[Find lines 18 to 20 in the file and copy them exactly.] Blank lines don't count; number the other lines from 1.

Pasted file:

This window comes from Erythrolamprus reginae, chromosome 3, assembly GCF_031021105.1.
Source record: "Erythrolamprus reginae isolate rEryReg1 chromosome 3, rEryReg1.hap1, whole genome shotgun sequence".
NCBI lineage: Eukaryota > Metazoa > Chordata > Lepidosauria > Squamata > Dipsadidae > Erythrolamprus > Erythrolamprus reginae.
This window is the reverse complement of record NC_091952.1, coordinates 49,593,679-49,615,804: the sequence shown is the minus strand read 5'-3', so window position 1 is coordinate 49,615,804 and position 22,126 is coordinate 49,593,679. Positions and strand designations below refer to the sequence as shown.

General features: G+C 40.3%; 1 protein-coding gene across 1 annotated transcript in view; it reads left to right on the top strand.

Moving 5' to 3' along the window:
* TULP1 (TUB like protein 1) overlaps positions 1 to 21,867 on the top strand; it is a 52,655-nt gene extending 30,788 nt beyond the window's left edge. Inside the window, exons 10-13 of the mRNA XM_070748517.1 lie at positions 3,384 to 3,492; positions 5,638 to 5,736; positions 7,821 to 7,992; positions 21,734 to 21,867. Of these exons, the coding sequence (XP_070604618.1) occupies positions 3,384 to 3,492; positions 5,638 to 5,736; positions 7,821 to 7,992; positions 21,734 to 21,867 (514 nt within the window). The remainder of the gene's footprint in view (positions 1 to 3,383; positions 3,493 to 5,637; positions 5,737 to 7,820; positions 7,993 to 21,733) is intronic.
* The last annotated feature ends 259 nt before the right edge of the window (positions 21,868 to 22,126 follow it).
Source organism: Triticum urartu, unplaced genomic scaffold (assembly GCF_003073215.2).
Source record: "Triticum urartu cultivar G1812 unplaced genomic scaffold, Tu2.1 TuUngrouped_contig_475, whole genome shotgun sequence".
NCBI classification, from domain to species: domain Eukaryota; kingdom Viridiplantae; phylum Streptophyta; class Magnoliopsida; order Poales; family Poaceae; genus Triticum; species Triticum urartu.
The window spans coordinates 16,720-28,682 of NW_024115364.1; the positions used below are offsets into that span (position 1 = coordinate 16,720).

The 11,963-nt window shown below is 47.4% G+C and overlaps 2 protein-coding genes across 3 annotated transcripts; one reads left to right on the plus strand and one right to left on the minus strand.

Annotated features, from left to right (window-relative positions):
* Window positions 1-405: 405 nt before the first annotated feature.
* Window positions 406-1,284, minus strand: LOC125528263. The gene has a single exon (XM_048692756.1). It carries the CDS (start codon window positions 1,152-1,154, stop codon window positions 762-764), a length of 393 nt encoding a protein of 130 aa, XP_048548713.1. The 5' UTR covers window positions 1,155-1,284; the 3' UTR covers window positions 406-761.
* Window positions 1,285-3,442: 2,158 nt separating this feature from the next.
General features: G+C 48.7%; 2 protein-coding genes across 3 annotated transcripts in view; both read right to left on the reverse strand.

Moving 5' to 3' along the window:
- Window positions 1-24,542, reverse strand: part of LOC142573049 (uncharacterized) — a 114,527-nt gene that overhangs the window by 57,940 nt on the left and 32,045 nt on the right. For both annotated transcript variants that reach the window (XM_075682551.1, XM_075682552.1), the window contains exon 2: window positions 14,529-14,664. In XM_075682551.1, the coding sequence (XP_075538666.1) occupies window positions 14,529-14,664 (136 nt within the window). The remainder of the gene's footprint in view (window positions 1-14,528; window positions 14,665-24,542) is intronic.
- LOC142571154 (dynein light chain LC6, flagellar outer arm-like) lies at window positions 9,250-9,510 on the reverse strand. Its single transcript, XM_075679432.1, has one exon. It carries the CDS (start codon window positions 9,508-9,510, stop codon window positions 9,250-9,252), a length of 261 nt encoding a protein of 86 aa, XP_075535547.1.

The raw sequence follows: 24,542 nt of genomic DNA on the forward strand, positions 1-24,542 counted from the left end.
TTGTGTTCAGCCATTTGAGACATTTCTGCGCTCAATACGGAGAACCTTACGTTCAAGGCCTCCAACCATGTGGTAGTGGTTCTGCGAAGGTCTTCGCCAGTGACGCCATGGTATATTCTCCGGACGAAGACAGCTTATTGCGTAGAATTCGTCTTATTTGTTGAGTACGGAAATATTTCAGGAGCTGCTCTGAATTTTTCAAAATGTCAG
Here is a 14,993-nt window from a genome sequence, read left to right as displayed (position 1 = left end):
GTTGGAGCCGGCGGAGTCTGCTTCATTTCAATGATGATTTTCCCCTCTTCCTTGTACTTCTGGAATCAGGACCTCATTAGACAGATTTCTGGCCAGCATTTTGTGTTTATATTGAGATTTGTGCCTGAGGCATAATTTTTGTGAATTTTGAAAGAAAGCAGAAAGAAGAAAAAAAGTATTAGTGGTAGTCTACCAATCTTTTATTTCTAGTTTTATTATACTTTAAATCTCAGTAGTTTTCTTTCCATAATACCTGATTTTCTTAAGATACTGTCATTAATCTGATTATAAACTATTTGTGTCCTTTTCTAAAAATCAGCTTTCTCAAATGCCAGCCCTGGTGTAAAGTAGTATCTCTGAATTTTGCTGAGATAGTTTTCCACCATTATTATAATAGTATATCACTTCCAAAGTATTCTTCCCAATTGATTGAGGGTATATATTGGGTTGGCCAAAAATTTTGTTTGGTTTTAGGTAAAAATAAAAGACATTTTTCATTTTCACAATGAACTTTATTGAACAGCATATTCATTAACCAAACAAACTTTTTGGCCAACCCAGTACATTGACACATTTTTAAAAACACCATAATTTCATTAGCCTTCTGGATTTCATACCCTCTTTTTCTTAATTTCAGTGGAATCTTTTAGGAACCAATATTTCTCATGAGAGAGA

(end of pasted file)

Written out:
General features: G+C 48.7%; 2 protein-coding genes across 3 annotated transcripts in view; both read right to left on the reverse strand.

Moving 5' to 3' along the window:
- Window positions 1-24,542, reverse strand: part of LOC142573049 (uncharacterized) — a 114,527-nt gene that overhangs the window by 57,940 nt on the left and 32,045 nt on the right. For both annotated transcript variants that reach the window (XM_075682551.1, XM_075682552.1), the window contains exon 2: window positions 14,529-14,664. In XM_075682551.1, the coding sequence (XP_075538666.1) occupies window positions 14,529-14,664 (136 nt within the window). The remainder of the gene's footprint in view (window positions 1-14,528; window positions 14,665-24,542) is intronic.